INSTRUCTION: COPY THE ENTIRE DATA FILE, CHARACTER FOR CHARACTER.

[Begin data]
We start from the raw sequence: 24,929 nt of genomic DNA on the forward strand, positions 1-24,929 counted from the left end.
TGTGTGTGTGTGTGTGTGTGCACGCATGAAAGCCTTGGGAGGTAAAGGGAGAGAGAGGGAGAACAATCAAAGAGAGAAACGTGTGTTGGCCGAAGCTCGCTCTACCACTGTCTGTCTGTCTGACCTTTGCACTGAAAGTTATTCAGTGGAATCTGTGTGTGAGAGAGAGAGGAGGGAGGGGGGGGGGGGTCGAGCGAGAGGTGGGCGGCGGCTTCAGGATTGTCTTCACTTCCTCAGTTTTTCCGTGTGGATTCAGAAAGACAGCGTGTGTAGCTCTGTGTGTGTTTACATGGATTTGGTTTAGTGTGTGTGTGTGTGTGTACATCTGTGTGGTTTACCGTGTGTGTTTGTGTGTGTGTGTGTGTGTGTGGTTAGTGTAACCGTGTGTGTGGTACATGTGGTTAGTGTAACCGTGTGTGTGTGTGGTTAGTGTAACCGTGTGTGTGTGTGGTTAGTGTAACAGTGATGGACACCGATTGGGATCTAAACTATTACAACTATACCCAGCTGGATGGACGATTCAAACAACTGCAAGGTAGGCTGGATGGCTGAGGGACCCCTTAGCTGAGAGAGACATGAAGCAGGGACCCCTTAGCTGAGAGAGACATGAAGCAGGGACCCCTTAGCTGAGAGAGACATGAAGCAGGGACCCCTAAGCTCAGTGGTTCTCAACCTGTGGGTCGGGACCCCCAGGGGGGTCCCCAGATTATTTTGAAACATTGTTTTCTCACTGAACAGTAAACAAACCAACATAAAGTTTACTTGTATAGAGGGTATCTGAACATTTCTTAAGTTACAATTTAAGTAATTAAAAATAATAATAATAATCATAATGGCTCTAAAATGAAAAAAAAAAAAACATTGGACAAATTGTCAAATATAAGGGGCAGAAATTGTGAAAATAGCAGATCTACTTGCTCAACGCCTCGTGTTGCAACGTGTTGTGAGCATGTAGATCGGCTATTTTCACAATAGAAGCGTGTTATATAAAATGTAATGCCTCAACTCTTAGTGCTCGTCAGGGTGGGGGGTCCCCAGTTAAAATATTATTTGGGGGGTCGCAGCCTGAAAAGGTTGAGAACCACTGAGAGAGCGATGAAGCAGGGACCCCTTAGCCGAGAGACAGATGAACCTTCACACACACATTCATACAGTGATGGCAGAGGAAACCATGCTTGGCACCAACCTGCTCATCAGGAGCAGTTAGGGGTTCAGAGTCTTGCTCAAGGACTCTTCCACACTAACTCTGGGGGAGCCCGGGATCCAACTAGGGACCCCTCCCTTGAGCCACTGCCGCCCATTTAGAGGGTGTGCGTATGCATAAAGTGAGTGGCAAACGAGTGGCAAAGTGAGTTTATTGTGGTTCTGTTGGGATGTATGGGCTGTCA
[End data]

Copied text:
We start from the raw sequence: 24,929 nt of genomic DNA on the forward strand, positions 1-24,929 counted from the left end.
TGTGTGTGTGTGTGTGTGTGCACGCATGAAAGCCTTGGGAGGTAAAGGGAGAGAGAGGGAGAACAATCAAAGAGAGAAACGTGTGTTGGCCGAAGCTCGCTCTACCACTGTCTGTCTGTCTGACCTTTGCACTGAAAGTTATTCAGTGGAATCTGTGTGTGAGAGAGAGAGGAGGGAGGGGGGGGGGGGTCGAGCGAGAGGTGGGCGGCGGCTTCAGGATTGTCTTCACTTCCTCAGTTTTTCCGTGTGGATTCAGAAAGACAGCGTGTGTAGCTCTGTGTGTGTTTACATGGATTTGGTTTAGTGTGTGTGTGTGTGTGTACATCTGTGTGGTTTACCGTGTGTGTTTGTGTGTGTGTGTGTGTGTGTGGTTAGTGTAACCGTGTGTGTGGTACATGTGGTTAGTGTAACCGTGTGTGTGTGTGGTTAGTGTAACCGTGTGTGTGTGTGGTTAGTGTAACAGTGATGGACACCGATTGGGATCTAAACTATTACAACTATACCCAGCTGGATGGACGATTCAAACAACTGCAAGGTAGGCTGGATGGCTGAGGGACCCCTTAGCTGAGAGAGACATGAAGCAGGGACCCCTTAGCTGAGAGAGACATGAAGCAGGGACCCCTTAGCTGAGAGAGACATGAAGCAGGGACCCCTAAGCTCAGTGGTTCTCAACCTGTGGGTCGGGACCCCCAGGGGGGTCCCCAGATTATTTTGAAACATTGTTTTCTCACTGAACAGTAAACAAACCAACATAAAGTTTACTTGTATAGAGGGTATCTGAACATTTCTTAAGTTACAATTTAAGTAATTAAAAATAATAATAATAATCATAATGGCTCTAAAATGAAAAAAAAAAAAACATTGGACAAATTGTCAAATATAAGGGGCAGAAATTGTGAAAATAGCAGATCTACTTGCTCAACGCCTCGTGTTGCAACGTGTTGTGAGCATGTAGATCGGCTATTTTCACAATAGAAGCGTGTTATATAAAATGTAATGCCTCAACTCTTAGTGCTCGTCAGGGTGGGGGGTCCCCAGTTAAAATATTATTTGGGGGGTCGCAGCCTGAAAAGGTTGAGAACCACTGAGAGAGCGATGAAGCAGGGACCCCTTAGCCGAGAGACAGATGAACCTTCACACACACATTCATACAGTGATGGCAGAGGAAACCATGCTTGGCACCAACCTGCTCATCAGGAGCAGTTAGGGGTTCAGAGTCTTGCTCAAGGACTCTTCCACACTAACTCTGGGGGAGCCCGGGATCCAACTAGGGACCCCTCCCTTGAGCCACTGCCGCCCATTTAGAGGGTGTGCGTATGCATAAAGTGAGTGGCAAACGAGTGGCAAAGTGAGTTTATTGTGGTTCTGTTGGGATGTATGGGCTGTCA